Let me live. Please let me live.
Oh yeah baby, let me live.
The market implications of this article are these:
- The implication for Brexit is that European governments need to urgently take direct control of their relationships with other countries in Europe. Popular faith in Brussels is shattered throughout the zone. The point of Brexit was not to dissolve the economic union. The British want to be consulted politically. And they are not alone.
- If Brussels reacts vindictively, isolating Britain, the commercial worst case will result, creating recession throughout Europe.
- The implication for US bank regulation is similar. The current performance of TBTF US banks is dependent on US regulation that, like Brussels, is not publicly accountable. A continuation of this policy will be destructive of TBTF bank value.
No one knows the full explanation for Brexit. But front and center is governance. Both EU politicians and US bank regulators have separated governance from democratic principle. And both the EU and US banking are gradually being destroyed by that fact.
Consider Brexit governance. Britain, the origin of modern law, economics, and governance, can be excused for finding the Eurocrats in Brussels undesirable. Brussels passes rules without basis in law - enabled by remoteness from the electorate - enough to make the descendants of the signatories to the Magna Carta scream.
In the words of Nigel Farage, the leader of the anti-European, anti-immigrant U.K. Independence Party and a longtime member of the European Parliament, citing the problems in the eurozone and the refugee crisis, at the first post-Brexit meeting of the EU parliament:
"You [EU government] as a political project are in denial… But the biggest problem you've got -- and the reason, the main reason, the United Kingdom voted the way that it did -- is that you have, by stealth, by deception, without ever telling the truth to the British or the rest of the peoples of Europe, you have imposed upon them a political union."
In other words, it is not necessarily the decisions of the EU that caused Brexit. It's the sense that these decisions were made without popular assent by a remote Brussels elite. In the wake of Brexit, a number of the unpopular decisions of the EU -- most prominently, immigration -- seem negotiable, if we are to take the recent post-Brexit remarks of "Leave" leaders at face value. But the decision-making process is unacceptable to the British.
The key similarity of Too Big to Fail (TBTF) US bank regulation to Brexit is that TBTF regulation lacks regulatory principle and public awareness. The motive is the same - the possibility that the regulations would not survive public scrutiny.
This analysis borrows heavily from "Bank Regulation and Supervision: What Works Best?" an article written by Barth, Caprio, and Levine (BCL) that may be found here. Their article uses a new database on bank regulation and supervision in 107 countries to assess the relationship between specific regulatory and supervisory practices and banking-sector development and fragility. This article is one of many by these scholars, but its focus on the relationship between the bank regulations and their effects is unique among their works.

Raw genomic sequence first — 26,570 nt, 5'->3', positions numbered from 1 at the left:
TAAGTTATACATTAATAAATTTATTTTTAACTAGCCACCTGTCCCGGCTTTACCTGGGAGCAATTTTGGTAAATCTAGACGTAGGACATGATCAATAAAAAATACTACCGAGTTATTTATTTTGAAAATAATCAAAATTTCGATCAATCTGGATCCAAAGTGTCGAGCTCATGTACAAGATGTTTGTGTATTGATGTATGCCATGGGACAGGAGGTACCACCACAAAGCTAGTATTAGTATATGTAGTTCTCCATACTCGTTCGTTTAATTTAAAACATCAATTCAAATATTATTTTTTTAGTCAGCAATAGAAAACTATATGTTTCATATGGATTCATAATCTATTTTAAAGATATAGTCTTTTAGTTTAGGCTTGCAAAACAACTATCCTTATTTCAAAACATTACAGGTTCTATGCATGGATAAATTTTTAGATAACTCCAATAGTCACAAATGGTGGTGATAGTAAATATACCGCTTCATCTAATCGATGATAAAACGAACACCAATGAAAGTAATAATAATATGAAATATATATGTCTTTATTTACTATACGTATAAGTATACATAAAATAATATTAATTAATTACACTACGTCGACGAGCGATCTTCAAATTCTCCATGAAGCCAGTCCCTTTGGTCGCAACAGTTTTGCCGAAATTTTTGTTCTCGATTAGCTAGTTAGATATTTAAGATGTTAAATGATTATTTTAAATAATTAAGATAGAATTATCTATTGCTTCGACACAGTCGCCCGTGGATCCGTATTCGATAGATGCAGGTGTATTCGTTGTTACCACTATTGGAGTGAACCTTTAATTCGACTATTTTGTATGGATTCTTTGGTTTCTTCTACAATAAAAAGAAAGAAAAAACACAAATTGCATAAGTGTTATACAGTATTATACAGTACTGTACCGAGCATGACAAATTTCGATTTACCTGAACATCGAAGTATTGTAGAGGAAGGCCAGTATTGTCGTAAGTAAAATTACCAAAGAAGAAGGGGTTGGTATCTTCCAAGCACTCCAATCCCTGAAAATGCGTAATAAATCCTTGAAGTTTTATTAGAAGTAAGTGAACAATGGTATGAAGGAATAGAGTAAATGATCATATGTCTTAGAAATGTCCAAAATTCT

The authors, and others they cite, find that global bank regulation may be divided into two approaches:
- The "helping hand" approach.
- The "grabbing hand" approach.
In the words of BCL:
Pigou's (1938) classic treatment of regulation holds that monopoly power, externalities, and informational asymmetries create a constructive role for the strong helping hand of government to help offset market failures and thus enhance social welfare... Applied to banking, this view of government considers official supervision of banks, limits on bank activities, restrictions on bank entry, and a deposit insurance scheme as (potentially) appropriate policies that alleviate market failures and improve resource allocation."
The grabbing-hand alternative is based on the assumption that government failure is at least as important as market failures. Accordingly, the grabbing-hand theory predicts that countries with powerful official supervisors, limits on bank activities, and restrictions on entry will tend to have higher levels of corruption with no corresponding improvement in bank performance or stability. This view therefore predicts that governments focusing more on empowering private-sector control of banks are more likely to promote bank development than governments taking a more hands-on approach to regulation."
Taken together with BCL's observation of banking crises across the globe, they conclude "regulatory and supervisory practices that (1) force accurate information disclosure, (2) empower private-sector corporate control of banks, and (3) foster incentives for private agents to exert corporate control work best to promote bank performance and stability."
Is US TBTF bank regulation "grabbing" or "helping?" We consider the "living will" requirement. It exemplifies both a "helping hand" and a "grabbing hand" form of bank regulation.